- Sell 5 AAPL 2019 $97.50 puts for $10 ($5,000)
by ilene - November 24th, 2016 2:36 pm
Best wishes for everyone to have a Happy Thanksgiving!
I am not feeling it myself,… so how about some cartoons to go with this special day?
Courtesy of Joshua M Brown
by ilene - November 24th, 2016 2:10 am
And So it Begins: Normalizing the Election
It didn’t take a clairvoyant to predict that President-elect Donald Trump would be almost instantly normalized by the press since he had already been normalized by them when he was a candidate. After a "60 Minutes" interview, Lesley Stahl declared him “more subdued and serious.” NBC’s Andrea Mitchell reported approvingly upon the transition as if proposed White House counselor Steve Bannon and proposed attorney general Jeff Sessions, two men with racism in their pasts, were ordinary appointments. Mitchell’s colleague at NBC, Chuck Todd, chastised Senator Harry Reid, after his eloquent and impassioned attack on Trump, for being “too harsh.” And so the media fell into line. To which we can only invoke John Oliver’s emphatic post-election pronouncement: “THIS IS NOT NORMAL.”
That, however, is only one of the media’s derelictions. Far more serious is their normalization not of Trump but of his voters. The former is typical cowardice under threat of reactionary populism. The latter is an endorsement of reactionary populism that may have far-reaching consequences for whether the country can ever be reunited after having been torn asunder.
First Trump. The media impulse to render Trump ordinary, and their sudden disinclination to criticize him is natural reflex. The press needs him as it needs all presidents because the press need access. Trump was fairly brilliant in branding the mainstream media as his opponents and, worse, a group of snotty elitists who disdained not only him but also his supporters. The general public doesn’t much like the press to begin with and Trump ramped up the hatred, so that, according to some reports, a cluster of his supporters began using the term “luginpresse,” or “lying press,” which is how the Nazis characterized those organs that opposed Hitler. More, they began to intimidate the press, verbally and even physically.
Under normal circumstances a candidate who incited his supporters to attack the press might raise First Amendment issues. But these are not normal circumstances, so Trump can target the press with impunity. Their only recourse is to make peace, which is what they seemed to be doing when they met with Trump this weekend, and peace means less rigorous coverage. The…
by phil - November 23rd, 2016 8:28 am
Last time all our indexes hit all-time highs together was back in good old 1999 and that party was never going to stop either – unitl it did, of course. The pullback in 2000 wasn't even that bad, if you don't count the silly run to 5,000 on the Nasdaq that made no sense, then the pullback from 4,000 to 3,000 was very normal – it was only the crazies that bought stocks up at Nasdaq 5,000 that got really burned….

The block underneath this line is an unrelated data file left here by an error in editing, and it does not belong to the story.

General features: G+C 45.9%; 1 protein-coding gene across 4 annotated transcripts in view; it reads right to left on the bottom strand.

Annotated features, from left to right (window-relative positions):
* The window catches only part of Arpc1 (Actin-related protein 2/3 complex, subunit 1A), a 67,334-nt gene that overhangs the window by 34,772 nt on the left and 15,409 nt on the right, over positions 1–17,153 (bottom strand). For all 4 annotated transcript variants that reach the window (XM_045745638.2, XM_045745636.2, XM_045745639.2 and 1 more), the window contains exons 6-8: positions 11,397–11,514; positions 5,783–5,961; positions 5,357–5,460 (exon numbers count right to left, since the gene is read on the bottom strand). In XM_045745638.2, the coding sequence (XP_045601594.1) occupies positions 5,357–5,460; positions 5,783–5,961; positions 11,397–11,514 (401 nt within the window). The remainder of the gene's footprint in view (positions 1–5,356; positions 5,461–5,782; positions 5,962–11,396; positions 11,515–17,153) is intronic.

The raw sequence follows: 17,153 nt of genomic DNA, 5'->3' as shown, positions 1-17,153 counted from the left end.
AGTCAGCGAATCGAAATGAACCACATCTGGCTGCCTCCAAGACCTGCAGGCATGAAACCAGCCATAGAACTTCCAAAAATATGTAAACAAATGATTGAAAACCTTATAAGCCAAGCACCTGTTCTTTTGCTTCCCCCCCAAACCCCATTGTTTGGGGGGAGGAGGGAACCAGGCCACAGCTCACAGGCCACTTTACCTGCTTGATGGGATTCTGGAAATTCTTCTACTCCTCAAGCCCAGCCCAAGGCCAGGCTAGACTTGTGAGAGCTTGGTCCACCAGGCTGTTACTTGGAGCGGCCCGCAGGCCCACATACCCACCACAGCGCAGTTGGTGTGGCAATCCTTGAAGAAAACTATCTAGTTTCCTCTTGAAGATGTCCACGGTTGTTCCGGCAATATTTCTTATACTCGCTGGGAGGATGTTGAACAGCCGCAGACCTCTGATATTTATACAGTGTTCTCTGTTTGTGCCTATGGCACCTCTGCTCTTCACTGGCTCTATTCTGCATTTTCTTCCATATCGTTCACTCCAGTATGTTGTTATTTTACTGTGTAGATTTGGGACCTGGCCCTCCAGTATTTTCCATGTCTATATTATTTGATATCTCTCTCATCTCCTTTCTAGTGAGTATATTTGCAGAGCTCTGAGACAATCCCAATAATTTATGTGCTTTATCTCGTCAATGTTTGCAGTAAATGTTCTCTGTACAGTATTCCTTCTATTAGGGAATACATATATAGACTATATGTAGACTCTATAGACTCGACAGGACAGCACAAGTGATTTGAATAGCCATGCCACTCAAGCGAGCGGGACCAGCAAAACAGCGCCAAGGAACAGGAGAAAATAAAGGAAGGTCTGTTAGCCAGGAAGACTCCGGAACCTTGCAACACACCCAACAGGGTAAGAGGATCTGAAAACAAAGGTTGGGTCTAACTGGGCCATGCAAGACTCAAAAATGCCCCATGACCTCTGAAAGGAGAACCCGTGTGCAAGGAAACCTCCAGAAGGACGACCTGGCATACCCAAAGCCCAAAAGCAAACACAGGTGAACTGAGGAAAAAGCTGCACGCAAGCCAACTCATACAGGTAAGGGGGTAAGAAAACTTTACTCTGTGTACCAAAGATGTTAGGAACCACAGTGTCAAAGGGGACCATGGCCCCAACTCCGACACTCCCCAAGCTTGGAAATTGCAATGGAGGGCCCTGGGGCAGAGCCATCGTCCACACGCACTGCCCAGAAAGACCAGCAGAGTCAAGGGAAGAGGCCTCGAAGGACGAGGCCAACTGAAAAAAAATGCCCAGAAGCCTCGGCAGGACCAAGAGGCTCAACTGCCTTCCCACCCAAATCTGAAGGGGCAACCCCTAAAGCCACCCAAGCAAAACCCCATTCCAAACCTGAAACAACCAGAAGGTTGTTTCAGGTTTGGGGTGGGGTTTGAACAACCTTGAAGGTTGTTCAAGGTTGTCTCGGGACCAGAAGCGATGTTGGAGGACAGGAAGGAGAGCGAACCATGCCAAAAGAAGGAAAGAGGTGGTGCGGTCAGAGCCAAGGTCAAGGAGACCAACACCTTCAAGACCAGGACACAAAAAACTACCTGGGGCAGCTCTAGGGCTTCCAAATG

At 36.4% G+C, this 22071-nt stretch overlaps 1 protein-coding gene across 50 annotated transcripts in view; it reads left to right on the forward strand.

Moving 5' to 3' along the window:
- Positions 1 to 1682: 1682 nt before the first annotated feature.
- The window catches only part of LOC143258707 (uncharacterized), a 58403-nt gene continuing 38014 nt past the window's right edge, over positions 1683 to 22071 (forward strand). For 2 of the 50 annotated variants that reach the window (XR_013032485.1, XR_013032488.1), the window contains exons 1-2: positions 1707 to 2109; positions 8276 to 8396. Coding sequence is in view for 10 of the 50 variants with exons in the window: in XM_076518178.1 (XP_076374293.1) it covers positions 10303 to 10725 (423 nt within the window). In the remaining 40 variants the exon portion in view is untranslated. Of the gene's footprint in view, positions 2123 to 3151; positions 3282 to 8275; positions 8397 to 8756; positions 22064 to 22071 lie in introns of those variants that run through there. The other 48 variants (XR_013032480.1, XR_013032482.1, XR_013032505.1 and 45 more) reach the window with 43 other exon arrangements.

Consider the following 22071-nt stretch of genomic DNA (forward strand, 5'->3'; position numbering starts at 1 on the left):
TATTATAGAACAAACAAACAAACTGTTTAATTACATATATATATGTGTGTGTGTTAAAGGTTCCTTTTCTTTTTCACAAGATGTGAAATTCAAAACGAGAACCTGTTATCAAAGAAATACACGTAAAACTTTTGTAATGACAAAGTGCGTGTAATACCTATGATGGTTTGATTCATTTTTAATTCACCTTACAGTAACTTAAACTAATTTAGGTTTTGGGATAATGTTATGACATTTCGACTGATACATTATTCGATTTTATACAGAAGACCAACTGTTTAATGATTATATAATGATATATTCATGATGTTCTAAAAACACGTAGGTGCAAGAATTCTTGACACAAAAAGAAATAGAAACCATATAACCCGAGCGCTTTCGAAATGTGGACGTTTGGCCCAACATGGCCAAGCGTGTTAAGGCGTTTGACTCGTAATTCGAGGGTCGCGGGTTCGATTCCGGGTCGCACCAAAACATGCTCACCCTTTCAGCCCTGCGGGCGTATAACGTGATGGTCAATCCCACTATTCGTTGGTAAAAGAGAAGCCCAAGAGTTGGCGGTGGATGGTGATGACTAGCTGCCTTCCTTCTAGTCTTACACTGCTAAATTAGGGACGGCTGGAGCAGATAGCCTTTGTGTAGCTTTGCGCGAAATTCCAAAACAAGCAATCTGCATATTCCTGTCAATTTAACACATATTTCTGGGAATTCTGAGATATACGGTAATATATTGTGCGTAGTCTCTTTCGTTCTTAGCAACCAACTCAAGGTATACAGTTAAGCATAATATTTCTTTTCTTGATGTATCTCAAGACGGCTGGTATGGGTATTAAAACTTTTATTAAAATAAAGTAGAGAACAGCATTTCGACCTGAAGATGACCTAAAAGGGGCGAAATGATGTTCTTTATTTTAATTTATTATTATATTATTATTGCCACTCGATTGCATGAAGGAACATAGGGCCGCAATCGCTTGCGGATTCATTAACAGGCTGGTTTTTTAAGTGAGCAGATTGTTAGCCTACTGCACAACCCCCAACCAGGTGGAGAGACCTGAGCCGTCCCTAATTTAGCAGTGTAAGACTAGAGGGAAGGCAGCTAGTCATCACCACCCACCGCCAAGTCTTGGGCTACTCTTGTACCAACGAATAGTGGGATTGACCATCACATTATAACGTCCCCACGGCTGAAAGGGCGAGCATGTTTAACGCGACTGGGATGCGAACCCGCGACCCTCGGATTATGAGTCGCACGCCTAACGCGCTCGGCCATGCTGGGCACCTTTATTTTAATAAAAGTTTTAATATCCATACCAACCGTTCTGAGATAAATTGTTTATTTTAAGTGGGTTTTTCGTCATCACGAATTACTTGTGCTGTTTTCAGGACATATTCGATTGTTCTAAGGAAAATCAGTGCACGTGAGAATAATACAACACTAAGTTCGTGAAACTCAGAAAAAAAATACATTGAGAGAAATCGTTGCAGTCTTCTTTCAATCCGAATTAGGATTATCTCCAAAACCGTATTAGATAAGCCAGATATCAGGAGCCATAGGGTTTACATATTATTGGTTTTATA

Of course, that Nasdq wasn't the same Nasdaq we have today. There is no more Pets.com (Amazon delivers our pet food), there is no more WebVan or Kozmo (Amazon delivers our groceries) and, of course, there is no more Books-a-Million (yep, Amazon).
Aside from Amazon, who lead the overpriced team in the new dot.com bubble with market cap that is 179 TIMES their projected (forward) earnings, other survivors of the crash of 2000/2001 are AAPL, HPE, IBM, MSFT, GOOGL, INTC, CSCO, ORCL and IM, who are especially notable as they actually compete with Amazon yet they still survive.
So clearly it is better to be a company that actually makes stuff – especially stuff that other apsiring tech companies buy from you. For AAPL, it's tech employees who buy there stuff and for GOOGL – they advertise all the stuff people are trying to sell you. Yet AMZN has a $373Bn market cap – bigger than all the dot.com stocks put together back in 2000!
Amazon was coming back to reality before the election but now it's off to the races again and, while we're not worried about our Jan $900 short calls we sold for $8.10 the last time AMZN popped (now $1.98 so we're up 75%), it is getting interesting again as a short for those brave enough to point and say "Emperor Bezos has no profits!"
Well, they do have profits but they are all in their cloud storage division – the rest of the business is actually running at a loss this year. Anyway, it's an interesting stock to short. I favor the April $850 ($90)/780 ($50) bear puts spread at net…
by ilene - November 22nd, 2016 8:57 pm
Courtesy of Michael Batnick
The S&P 500 just made an all-time high for the 11th time this year, and the 1134th time since 1928. Today, the Dow Jones Industrial Average crossed 19,000 for the first time ever. The natural inclination is that now might not be the best time to put new money to work. The data doesn’t support this, at least not in the short term.
The table below shows that average returns six months and one year following an all-time high has been stronger compared with all other days.
Taking a longer-term view, 18% of all months have closed at a new all-time high. You can see them represented below by the green dots. New highs are nothing to fear, in fact they are the cornerstone of every great bull market.
The people that use all-time highs to scare you are the same people who told you that the 27% selloff in the Russell 2000 earlier this year was the canary in the coalmine. Small-cap stocks are now at all-time highs and 40% off their February lows. The main takeaway is this; it’s true that every nasty bear market we’ve ever had followed an all-time high, but all time highs on their own is not a harbinger of bad things to come.